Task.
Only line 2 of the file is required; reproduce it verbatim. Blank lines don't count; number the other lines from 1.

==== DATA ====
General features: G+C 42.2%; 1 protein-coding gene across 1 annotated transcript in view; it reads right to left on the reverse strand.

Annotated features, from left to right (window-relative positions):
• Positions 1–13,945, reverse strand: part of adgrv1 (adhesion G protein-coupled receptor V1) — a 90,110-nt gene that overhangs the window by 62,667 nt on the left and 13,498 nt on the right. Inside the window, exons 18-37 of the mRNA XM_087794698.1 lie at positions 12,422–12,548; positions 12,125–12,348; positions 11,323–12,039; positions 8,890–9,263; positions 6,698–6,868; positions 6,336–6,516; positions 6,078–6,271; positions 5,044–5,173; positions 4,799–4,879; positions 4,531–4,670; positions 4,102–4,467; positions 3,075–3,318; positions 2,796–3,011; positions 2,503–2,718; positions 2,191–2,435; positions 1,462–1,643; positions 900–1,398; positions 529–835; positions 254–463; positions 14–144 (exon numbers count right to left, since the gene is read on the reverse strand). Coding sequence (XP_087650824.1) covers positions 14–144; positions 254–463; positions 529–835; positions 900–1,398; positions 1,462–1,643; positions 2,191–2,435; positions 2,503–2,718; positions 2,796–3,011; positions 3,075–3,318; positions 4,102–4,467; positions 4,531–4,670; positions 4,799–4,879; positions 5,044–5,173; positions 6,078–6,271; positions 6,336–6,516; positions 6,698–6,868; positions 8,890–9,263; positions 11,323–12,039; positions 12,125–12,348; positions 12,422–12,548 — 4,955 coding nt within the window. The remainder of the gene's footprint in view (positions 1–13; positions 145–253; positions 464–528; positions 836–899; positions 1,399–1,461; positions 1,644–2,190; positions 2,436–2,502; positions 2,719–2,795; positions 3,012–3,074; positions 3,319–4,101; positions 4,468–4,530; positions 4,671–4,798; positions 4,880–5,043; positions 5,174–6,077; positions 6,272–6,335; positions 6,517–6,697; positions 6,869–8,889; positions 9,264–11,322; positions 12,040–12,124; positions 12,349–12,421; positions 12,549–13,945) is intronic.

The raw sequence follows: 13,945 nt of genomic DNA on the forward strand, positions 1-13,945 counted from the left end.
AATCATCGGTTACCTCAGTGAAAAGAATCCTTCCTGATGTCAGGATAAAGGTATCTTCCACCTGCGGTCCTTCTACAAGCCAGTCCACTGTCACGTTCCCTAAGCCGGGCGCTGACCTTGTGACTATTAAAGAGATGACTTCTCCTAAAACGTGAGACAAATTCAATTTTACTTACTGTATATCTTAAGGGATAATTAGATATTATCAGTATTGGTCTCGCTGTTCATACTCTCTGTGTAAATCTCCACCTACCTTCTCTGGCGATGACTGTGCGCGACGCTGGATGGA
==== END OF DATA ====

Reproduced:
Annotated features, from left to right (window-relative positions):